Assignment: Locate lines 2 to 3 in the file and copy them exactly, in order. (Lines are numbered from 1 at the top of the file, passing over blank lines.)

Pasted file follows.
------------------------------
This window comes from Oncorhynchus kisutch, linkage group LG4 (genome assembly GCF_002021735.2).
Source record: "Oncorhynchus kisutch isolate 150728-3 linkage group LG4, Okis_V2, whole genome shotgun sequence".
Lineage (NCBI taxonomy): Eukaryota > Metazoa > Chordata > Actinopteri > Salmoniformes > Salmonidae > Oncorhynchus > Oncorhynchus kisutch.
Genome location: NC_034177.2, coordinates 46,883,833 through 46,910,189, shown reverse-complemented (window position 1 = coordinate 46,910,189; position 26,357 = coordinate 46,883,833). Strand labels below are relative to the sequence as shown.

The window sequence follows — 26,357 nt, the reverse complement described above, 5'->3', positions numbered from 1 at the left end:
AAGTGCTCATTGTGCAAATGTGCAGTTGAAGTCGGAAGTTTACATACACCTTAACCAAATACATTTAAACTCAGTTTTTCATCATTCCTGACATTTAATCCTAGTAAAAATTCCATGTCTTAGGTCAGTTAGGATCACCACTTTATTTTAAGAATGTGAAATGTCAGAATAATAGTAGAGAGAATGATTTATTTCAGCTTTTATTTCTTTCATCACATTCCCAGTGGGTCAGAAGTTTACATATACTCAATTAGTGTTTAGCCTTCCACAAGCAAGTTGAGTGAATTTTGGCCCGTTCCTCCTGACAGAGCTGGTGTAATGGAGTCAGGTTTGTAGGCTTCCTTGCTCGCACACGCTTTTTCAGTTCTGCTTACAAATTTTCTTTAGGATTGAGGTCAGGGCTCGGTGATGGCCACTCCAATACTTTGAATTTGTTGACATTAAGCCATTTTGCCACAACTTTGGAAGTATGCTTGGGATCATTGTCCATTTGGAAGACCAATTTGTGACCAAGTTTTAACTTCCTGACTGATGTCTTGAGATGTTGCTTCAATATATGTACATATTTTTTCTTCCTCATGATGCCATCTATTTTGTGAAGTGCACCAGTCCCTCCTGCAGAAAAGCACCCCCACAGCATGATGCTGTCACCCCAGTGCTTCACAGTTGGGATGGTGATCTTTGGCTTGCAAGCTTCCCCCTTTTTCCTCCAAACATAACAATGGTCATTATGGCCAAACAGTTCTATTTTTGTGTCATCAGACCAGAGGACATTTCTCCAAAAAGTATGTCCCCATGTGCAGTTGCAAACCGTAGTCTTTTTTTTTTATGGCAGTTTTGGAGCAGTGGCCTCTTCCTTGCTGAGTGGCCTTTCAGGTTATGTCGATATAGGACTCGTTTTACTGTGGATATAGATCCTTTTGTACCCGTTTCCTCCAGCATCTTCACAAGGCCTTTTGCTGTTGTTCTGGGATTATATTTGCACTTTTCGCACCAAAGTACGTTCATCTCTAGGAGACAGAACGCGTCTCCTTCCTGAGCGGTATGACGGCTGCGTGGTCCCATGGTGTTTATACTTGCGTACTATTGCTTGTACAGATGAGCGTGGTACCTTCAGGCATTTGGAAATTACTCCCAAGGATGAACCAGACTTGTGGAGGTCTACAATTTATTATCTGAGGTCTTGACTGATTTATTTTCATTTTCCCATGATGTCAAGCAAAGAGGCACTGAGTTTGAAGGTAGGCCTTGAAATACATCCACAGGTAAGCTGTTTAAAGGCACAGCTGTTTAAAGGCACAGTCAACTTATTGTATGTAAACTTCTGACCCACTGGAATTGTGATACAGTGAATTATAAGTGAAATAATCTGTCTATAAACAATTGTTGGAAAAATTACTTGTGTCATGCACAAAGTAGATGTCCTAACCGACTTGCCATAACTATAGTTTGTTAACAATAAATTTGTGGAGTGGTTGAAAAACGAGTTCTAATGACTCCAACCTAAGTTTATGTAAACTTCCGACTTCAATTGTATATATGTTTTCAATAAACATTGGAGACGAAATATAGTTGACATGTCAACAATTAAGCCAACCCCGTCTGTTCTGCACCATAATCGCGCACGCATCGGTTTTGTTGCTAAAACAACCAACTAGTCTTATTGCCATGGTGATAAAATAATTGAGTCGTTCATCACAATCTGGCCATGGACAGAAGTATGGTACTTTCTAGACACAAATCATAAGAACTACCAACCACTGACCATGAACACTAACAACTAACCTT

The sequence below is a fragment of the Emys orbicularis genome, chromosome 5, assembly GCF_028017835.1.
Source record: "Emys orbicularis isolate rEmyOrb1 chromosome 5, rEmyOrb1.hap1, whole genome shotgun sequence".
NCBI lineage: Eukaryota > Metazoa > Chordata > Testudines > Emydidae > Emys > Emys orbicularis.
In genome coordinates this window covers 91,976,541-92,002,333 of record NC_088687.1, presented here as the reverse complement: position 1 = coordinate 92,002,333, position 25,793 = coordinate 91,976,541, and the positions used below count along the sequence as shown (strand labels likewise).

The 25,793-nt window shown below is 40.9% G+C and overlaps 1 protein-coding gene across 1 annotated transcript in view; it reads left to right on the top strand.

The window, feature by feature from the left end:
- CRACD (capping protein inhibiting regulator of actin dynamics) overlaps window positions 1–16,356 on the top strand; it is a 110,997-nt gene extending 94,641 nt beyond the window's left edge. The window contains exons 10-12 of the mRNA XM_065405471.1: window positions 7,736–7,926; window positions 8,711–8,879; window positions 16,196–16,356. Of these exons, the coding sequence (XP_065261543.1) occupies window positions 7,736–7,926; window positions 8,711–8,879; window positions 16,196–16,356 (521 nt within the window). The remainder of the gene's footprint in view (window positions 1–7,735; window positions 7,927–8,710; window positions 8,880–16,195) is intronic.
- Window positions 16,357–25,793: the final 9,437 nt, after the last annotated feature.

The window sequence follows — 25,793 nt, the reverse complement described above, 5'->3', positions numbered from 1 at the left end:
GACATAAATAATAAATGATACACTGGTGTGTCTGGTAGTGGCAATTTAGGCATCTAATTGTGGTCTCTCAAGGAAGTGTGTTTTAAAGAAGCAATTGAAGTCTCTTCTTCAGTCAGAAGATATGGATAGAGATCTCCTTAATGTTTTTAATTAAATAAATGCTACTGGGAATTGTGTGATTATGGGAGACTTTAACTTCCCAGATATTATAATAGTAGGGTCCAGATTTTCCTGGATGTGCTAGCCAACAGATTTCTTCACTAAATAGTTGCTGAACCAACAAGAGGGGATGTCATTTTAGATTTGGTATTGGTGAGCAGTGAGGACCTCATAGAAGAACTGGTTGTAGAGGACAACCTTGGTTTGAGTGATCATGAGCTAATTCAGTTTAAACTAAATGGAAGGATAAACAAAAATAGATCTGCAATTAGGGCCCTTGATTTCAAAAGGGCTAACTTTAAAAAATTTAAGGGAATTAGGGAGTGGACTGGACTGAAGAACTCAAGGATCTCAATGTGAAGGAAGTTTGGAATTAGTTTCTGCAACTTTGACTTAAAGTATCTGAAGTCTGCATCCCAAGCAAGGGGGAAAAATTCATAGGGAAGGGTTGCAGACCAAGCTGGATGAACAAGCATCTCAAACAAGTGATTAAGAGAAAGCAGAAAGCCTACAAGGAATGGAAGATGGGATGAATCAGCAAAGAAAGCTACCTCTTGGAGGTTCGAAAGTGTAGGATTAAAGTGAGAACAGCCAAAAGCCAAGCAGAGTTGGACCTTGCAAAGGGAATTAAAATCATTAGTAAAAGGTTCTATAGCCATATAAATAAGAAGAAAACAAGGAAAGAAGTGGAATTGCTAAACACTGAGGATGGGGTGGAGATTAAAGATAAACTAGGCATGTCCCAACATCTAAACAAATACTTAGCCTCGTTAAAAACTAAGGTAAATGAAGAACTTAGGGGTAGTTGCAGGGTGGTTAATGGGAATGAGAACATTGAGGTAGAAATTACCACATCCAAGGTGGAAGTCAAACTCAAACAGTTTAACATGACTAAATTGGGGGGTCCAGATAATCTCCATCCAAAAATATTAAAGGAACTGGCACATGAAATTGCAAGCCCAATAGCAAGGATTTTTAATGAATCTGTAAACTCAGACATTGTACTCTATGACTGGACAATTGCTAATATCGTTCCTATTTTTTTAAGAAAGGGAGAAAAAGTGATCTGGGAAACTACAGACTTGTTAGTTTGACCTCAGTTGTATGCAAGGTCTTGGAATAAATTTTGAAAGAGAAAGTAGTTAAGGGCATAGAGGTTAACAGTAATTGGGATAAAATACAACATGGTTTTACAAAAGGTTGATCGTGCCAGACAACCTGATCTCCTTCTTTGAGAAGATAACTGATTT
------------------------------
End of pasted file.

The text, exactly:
Source record: "Oncorhynchus kisutch isolate 150728-3 linkage group LG4, Okis_V2, whole genome shotgun sequence".
Lineage (NCBI taxonomy): Eukaryota > Metazoa > Chordata > Actinopteri > Salmoniformes > Salmonidae > Oncorhynchus > Oncorhynchus kisutch.